Last post, I started discussing the ways that William Faulkner, in The Sound and the Fury (1929), explores the ways that language and words construct meaning and social hierarchies. Today, I want to continue that discussion by zeroing in on a couple of more scenes in Quentin’s section, specifically the scene where he talks with the three boys who are going fishing and the scene were Quentin gets arrested for “kidnapping” the Italian girl.

During his walk around Cambridge, Quentin encounters three boys who are going fishing. The boys hope that they will catch the large trout in the water because people have been trying to snag it for twenty-five years and “a store in Boston offers a twenty-five dollar fishing rod to anybody that can catch him.” The promise of the fishing rod gets the boys talking, and one says he would sell the rod and pocket the money.

The boy’s statement that he would sell the rod gets the boys talking and their words overlap with one another, becoming a cacophony of sound. Quentin thinks

They all talked about what they would do with twenty-five dollars. They all talked at once, their voices insistent and contradictory and impatient, making of unreality a possibility, then a probability, then an incontrovertible fact, as people will when their desires become words.

Through their conversation, the boys create the world they want to inhabit. Quentin traces this process from the multitude of voices that move from unreality to possibility to probability to incontrovertible fact. This movement shows the ways that even though the material objects that they plan to buy with the money are not, in reality, theirs, they nevertheless make them theirs through the words that they speak. They speak reality into the void.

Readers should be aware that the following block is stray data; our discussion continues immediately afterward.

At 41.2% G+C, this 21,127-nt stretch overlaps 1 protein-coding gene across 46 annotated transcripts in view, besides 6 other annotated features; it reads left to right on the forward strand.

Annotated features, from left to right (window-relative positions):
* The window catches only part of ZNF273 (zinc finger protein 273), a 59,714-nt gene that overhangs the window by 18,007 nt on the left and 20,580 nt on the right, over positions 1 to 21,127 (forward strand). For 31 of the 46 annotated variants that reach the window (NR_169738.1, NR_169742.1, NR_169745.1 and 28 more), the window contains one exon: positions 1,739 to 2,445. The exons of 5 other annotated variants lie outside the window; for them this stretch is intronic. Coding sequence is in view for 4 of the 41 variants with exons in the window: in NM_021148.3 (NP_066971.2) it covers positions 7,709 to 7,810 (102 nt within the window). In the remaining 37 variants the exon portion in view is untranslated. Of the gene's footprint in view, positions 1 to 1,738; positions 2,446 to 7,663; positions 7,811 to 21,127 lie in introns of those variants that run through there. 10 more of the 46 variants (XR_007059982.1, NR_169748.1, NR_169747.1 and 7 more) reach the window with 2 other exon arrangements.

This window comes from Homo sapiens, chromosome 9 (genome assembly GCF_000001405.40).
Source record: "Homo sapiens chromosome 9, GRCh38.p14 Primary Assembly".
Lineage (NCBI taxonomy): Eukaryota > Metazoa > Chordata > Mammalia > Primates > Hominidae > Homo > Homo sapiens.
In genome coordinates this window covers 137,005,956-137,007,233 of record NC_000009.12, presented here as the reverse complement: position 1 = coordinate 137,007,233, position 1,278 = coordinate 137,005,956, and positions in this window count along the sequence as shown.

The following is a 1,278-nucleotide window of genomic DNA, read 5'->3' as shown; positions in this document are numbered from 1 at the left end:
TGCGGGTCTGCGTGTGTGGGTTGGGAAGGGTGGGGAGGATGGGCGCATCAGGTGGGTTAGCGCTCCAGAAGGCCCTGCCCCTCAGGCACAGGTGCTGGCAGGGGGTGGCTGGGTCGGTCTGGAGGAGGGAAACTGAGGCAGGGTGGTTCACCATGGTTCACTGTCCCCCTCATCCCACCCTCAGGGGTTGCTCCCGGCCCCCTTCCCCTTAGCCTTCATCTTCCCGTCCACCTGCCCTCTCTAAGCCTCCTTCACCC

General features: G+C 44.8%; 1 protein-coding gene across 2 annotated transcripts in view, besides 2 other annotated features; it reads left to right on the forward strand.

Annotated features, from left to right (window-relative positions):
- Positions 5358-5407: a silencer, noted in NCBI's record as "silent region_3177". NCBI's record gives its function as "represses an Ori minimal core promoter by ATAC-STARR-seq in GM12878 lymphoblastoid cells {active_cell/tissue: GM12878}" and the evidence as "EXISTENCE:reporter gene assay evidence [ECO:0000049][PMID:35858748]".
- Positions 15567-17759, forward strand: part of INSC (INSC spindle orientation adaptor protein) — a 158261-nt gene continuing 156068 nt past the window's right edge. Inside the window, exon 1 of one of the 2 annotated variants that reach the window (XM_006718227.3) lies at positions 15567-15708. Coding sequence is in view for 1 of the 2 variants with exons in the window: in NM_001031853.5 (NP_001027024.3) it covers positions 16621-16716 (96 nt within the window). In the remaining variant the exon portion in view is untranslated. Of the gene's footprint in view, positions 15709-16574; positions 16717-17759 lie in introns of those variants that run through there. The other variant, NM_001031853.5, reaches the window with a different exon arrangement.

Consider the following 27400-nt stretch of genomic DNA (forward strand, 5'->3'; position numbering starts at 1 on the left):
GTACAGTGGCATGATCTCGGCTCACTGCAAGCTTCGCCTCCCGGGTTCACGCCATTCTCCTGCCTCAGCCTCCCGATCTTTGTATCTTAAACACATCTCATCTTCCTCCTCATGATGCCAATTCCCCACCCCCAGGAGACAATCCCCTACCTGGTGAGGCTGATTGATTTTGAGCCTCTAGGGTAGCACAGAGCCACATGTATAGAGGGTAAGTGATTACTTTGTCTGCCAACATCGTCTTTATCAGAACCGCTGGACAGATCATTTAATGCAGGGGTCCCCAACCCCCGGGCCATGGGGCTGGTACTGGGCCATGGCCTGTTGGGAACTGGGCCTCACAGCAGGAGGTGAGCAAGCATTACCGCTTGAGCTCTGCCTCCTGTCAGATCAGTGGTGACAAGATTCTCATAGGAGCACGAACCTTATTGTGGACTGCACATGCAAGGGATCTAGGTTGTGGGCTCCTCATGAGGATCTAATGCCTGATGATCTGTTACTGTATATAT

One of the boys tells his companions that he would buy a horse and wagon with the money. The boys scoff at him, questioning where he could purchase both for twenty-five dollars. The other boys cause the first to become silent, and he leans over the rail of the bridge. Observing the scene, Quentin considers the ways that words formulate the world we inhabit.

He leaned on the rail, looking down at the trout which he had already spent, and suddenly the acrimony, the conflict, was gone from their voices, as if to them too it was as though he had captured the fish and bought his horse and wagon, they too partaking in the adult trait of being convinced of anything by an assumption of silent superiority. I suppose that people, using themselves and each other so much by words, are at least consistent in attributing wisdom to a still tongue, and for a while I could feel the other two seeking swiftly for some means by which to cope with him, to rob him of his horse and wagon.

Again, the unreality has become reality for the boys, merely through the words they formulate and use. The boys who question the first boy’s ability to buy a horse and wagon for twenty-five dollars now look for ways to “rob him of his horse and wagon” because even though they have not physically caught the trout they have mentally caught it and cashed it in for the reward.

Embedded here, as well, is how the unreal becomes real. Here, I think back to Quentin’s comments about moving East and his self-censoring of himself when referring to the Black residents of Cambridge that he encounters. He has constructed Blacks as inferior and through the use of derogatory terms, and he knows that he cannot have that construction in the East. However, that does not stop him from viewing the Blacks that he encounters negatively.